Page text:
Marketing strategy for business - why, when, and which one would you need exactly? Today, we interviewed Kateryna Husachenko, eCommerce Brand Strategist at Promodo to discuss the most relevant options that would best match companies’ needs at various stages of their development: new business, developing business, and market leaders among others. As always, we have referred to hands-on tips and tricks from our internal marketing practice.
Kateryna Husachenko, eCommerce Brand Strategist at Promodo. Featured projects: Dodom, Agrolife, Freshbazar, Roller, Nix.
The request for a strategy is about the request for development regardless of the stage of a company’s development. That‘s how we take an eCommerce strategy framework at Promodo. Primarily, the owners consider the strategy as a business plan: we assess a company’s business potential, analyze their competitors and product range, and project the success of business performance. These are all core constituents for further development of the eCommerce strategy plans for our clients.
Operating businesses consider eCommerce strategy approaches whenever they are about to expand and enter new markets. The so-called intuitive approach is rather dangerous for such companies: "We know everything, and nobody knows our consumers and competitors better than us." eCommerce sales strategies do not work this way. The downside of this approach is that they are bound to hit the "glass ceiling" inevitably. Consequently, the sales cease to grow across the sales funnel, while previously used tools are not effective anymore.
In practical terms, it looks like this. Say, you own a small business and consider further growth. At some point, you apply to an agency for PPC services. At the start, you may exhibit a sharp growth that may last for a while. The agency suggests further improvements, to achieve a greater performance effect at a lower cost. Subsequently, your expenses are increasing while the effectiveness is sliding down. Why? You’ve opted for the wrong tool? What’s the problem? In most cases, the problem is that there is no one-size-fits-all strategy. There are individual tools, point solutions non-subjected to a single goal. There are also business cases when a company’s goal is not digitized as such.
In turn, market leaders come to us with absolutely different requests: on the one hand, they need to maintain their top positions, while on the other hand, they are ambitious about penetrating new markets, and we help them expand. In this pursuit, we foremost digitize their business goals like entering a new market, ranking among the top 10 companies, becoming the market leader in a year, etc. Beyond business growth trends, we analyze market capacity, competition, consumers, and consumer behaviors, as well as positioning and real-time bidding (RTB) relevant across the market, and help our clients with media planning. All these tactics come in handy in our strategy marketing performance.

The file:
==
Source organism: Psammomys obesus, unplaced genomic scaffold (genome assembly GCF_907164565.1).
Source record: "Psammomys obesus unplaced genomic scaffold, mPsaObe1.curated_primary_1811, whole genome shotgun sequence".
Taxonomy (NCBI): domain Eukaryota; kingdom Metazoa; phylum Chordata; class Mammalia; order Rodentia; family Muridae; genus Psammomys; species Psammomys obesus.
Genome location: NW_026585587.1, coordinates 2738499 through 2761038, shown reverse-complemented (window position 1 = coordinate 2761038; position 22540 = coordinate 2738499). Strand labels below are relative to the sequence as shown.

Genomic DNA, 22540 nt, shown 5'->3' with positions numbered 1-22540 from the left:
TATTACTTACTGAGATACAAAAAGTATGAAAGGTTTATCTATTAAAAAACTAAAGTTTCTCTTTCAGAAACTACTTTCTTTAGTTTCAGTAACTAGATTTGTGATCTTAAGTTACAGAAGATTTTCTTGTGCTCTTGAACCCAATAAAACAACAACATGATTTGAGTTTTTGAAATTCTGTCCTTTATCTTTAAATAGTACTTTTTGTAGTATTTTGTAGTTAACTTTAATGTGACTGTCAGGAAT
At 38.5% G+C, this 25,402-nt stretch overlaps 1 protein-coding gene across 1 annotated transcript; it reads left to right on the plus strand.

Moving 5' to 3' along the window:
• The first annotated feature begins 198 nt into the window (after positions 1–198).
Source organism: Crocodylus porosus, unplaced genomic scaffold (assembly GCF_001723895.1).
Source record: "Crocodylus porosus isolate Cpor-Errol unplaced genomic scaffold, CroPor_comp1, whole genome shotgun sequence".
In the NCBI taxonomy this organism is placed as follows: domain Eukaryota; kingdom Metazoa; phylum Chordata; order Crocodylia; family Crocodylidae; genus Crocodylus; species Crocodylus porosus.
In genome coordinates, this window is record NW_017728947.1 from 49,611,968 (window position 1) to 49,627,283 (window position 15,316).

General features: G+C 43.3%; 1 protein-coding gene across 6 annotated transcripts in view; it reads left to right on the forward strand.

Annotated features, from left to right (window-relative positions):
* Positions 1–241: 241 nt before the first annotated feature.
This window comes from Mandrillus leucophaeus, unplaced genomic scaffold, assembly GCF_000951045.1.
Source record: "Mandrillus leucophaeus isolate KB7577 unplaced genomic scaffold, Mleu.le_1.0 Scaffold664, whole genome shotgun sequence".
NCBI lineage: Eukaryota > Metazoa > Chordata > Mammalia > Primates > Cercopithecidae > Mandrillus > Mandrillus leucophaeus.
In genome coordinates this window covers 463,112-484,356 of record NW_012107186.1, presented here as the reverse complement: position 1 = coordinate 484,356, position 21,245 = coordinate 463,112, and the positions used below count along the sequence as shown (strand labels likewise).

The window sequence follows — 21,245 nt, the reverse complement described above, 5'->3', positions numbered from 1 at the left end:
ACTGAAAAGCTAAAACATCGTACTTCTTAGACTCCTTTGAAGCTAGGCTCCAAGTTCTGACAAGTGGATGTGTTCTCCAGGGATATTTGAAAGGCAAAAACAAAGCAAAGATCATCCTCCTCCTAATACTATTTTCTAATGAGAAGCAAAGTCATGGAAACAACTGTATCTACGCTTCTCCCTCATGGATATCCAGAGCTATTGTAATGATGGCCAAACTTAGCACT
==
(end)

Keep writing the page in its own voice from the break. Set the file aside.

For new business ventures, strategy development is about understanding the overall feasibility of starting the business. I often call this "breaking the idea." I'm now talking about those owners who solely rely on enthusiasm when launching their business. They invest money and get the first results. Pretty soon, though, reality is knocking on their door… This is when we start pragmatic calculations to see the whole picture of the market. At this stage, most business owners realize that their brand should change its marketing approach or consider a different positioning.
Once you have a business idea… Start with consumer research. Check what people are interested in. Is your idea worth the attention, or is it merely your fantasy you would share with ten friends?
Your startup business is about the answer to someone’s needs, and the more specific you are about it, the better.
You also need to estimate market capacity. How many people would pay for what you offer? What’s the cost? How often will consumers buy from you? Let’s say, a company wants to earn 1 m. USD. Then, it's worth figuring out whether the niche capacity equals 1 m. USD. Or, maybe there is $1 billion at stake? By exploring this question, we understand the market volume for purchasing power and capital. At this stage, it is also worth exploring the competitive environment.